My maiden name is Guenther, and my dad’s side of the family has a pretty German heritage, but somehow or other I don’t think I ever tasted sauerkraut until I was an adult. Most likely my mom, who is all Irish, didn’t fancy the stuff. So it just wasn’t something I ever ate as a kid, and I must have therefore figured it was a “yucky” food, and never sought it out. Until one day I was visiting some relatives on my own after college, and they had sauerkraut as a side dish. I enjoyed it from the first tentative bite! It was like pickles, sour and salty and a bit crunchy. I started buying it at the store from then on – not religiously, but when I remembered it as a flavorful condiment.
After learning more about fermented foods, recently, I have decided that homemade sauerkraut is the next project!
And not only that, but I decided I first needed to make my own ceramic crock to ferment it in, being that I am a potter, after all.
Now that I had a crock to ferment in, here’s the process I followed for homemade sauerkraut!
I filled a huge bowl with chopped cabbage. Just one head, about 2 lbs. One head of cabbage was more volume than I expected! But then I added sea salt, probably about 3 teaspoons (I didn’t measure), and started squeezing the buhjeezus out of it.
This got the cabbage all coated with the salt, and already it started drawing the water out. After walking away, and then coming back to repeat the massaging process every 10 minutes or so, the cabbage really started releasing its juices.
After an hour of this, I felt the cabbage was sufficiently reduced in volume and wilted enough to start packing into the crock. I tossed in a teaspoon of caraway seeds (because Michael Pollan added some to his in Cooked), and then into the crock it went, handful by handful.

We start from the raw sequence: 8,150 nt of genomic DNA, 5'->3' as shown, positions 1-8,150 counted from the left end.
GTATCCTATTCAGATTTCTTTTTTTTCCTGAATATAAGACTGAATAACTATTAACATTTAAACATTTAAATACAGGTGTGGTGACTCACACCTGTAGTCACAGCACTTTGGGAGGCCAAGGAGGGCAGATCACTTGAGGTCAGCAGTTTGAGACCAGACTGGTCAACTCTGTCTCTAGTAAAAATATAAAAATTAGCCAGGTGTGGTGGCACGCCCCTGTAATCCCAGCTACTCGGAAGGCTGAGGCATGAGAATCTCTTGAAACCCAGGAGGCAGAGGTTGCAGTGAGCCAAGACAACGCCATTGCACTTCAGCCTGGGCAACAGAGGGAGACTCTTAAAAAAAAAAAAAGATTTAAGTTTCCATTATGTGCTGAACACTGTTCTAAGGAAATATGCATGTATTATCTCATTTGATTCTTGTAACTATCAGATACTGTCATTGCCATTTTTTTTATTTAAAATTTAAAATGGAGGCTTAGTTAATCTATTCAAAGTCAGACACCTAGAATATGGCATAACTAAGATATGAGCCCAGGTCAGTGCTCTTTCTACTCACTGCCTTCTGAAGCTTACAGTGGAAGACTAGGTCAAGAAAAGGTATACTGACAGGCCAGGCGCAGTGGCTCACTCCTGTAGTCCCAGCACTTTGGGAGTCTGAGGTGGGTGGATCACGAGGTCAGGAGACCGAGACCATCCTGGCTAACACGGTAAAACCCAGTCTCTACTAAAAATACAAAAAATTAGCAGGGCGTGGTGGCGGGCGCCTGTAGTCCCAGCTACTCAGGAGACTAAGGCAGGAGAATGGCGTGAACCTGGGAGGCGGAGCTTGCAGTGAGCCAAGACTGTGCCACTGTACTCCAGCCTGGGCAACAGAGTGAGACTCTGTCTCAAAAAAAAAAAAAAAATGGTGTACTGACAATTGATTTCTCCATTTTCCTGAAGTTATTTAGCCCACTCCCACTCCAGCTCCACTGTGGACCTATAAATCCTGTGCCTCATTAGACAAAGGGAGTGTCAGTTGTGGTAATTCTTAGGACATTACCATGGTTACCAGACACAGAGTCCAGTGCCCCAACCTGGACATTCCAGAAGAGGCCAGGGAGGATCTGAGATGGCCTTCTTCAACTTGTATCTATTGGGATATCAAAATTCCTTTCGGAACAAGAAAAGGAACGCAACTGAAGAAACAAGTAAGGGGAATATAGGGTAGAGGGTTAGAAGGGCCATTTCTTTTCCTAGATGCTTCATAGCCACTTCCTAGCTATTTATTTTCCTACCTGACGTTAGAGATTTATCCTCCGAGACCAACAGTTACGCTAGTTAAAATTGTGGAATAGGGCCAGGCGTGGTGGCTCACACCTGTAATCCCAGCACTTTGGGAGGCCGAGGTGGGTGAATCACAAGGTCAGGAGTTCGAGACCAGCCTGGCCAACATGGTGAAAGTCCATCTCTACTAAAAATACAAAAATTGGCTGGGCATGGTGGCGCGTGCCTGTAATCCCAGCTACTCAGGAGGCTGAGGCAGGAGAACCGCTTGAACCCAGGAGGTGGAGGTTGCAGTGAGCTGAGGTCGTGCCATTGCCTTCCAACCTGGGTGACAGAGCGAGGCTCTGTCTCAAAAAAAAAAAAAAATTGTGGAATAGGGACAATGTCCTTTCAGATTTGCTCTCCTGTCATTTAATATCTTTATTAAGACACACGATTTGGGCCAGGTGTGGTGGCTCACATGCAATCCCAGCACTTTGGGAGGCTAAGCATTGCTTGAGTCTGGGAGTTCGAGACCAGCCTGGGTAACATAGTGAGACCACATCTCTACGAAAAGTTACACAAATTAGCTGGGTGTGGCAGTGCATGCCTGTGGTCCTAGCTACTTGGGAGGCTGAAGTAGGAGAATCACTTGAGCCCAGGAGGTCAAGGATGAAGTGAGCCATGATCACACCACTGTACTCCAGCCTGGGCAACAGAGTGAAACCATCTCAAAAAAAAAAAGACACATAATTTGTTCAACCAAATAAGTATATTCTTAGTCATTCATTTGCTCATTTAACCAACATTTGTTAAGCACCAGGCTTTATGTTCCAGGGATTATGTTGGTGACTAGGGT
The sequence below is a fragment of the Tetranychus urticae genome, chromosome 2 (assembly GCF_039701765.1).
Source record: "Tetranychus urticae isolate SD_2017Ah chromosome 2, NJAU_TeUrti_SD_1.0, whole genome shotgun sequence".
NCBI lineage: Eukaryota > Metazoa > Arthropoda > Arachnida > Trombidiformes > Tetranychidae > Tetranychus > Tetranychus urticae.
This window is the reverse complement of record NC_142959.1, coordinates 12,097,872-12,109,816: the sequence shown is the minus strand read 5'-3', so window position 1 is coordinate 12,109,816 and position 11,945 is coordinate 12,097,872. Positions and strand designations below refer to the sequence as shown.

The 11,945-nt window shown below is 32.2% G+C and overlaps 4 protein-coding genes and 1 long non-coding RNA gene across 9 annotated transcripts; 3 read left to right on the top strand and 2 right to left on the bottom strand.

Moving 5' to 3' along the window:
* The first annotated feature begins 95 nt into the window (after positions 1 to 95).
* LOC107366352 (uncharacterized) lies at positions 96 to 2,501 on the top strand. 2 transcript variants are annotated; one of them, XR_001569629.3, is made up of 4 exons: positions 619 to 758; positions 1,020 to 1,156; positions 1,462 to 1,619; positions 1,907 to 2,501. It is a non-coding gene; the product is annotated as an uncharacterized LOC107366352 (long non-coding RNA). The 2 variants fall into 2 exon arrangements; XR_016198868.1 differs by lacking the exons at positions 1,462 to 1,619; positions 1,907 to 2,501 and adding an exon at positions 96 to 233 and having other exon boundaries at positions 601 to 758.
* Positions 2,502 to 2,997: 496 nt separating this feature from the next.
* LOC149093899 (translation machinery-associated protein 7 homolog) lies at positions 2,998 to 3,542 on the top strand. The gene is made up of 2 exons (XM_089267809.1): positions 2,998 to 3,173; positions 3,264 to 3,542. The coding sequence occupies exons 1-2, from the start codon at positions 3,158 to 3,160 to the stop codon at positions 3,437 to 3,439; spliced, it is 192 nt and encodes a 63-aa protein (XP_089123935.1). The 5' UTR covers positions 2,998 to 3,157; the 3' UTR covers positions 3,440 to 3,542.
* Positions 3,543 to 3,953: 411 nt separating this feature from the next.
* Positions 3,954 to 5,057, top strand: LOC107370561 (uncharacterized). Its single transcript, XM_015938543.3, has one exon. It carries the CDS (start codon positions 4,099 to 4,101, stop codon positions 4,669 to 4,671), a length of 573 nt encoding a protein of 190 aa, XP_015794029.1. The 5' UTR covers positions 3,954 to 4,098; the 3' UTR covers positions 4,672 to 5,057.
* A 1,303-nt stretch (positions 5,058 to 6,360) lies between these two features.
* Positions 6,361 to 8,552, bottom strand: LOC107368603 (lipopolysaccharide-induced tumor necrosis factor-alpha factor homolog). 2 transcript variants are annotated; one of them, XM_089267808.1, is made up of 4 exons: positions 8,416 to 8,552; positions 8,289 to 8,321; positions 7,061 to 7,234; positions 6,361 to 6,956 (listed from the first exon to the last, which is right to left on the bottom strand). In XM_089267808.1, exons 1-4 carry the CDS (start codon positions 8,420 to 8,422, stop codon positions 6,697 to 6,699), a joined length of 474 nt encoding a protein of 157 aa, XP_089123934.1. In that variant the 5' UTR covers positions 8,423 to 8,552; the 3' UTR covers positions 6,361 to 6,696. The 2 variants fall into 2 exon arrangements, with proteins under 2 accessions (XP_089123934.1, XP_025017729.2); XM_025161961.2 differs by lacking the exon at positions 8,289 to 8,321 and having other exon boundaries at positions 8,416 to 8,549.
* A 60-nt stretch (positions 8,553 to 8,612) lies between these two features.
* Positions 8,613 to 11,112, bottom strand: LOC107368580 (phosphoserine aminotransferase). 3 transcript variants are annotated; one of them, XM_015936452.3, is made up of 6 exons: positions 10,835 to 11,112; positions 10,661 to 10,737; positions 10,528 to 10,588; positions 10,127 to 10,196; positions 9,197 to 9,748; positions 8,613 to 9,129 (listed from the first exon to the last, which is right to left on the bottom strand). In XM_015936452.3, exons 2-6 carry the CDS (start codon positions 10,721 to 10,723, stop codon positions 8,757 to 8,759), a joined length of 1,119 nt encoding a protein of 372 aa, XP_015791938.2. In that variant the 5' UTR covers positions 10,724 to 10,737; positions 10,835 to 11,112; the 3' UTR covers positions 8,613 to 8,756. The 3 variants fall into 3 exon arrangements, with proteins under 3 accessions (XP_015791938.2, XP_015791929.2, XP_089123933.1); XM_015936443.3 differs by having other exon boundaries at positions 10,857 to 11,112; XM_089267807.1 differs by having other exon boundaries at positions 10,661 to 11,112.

I used a cocktail muddler to really pound down the cabbage. This forces out the air, packing it down, and it gets the water to continue squeezing out of the cabbage. The cabbage juice (or brine) needs to be at a level above the solid cabbage; this protects the kraut from exposure to air, which can cause it to mold (bad).
Once I felt I’d pounded enough, and the cabbage was sufficiently juicy, I topped them off with two half circle ceramic weights I’d also made when I made the crock. These will keep the kraut from floating to the top and getting moldy. The bacteria that transform the cabbage in to sauerkraut prefer an oxygen-free environment, so that’s the environment I intended to create.
The photo above shows my little helper Ethan, pouring the water into the reservoir around the crock lid. The water will let CO2 out (it’ll “burp” to release pressure), but won’t allow any air to go in.
Look how proud he is, helping Mama. Nevermind that he spilled most of the water on the counter, haha. By the way, how is it possible that this kid is two-and-three-quarters already?? Obligatory observation on how time flies.
So that’s it! Now my pretty little crock will live on the kitchen counter for a few weeks, and hopefully it will produce a yummy, probiotic sauerkraut!
Here’s to my continuing fermentation adventure! Bye for now!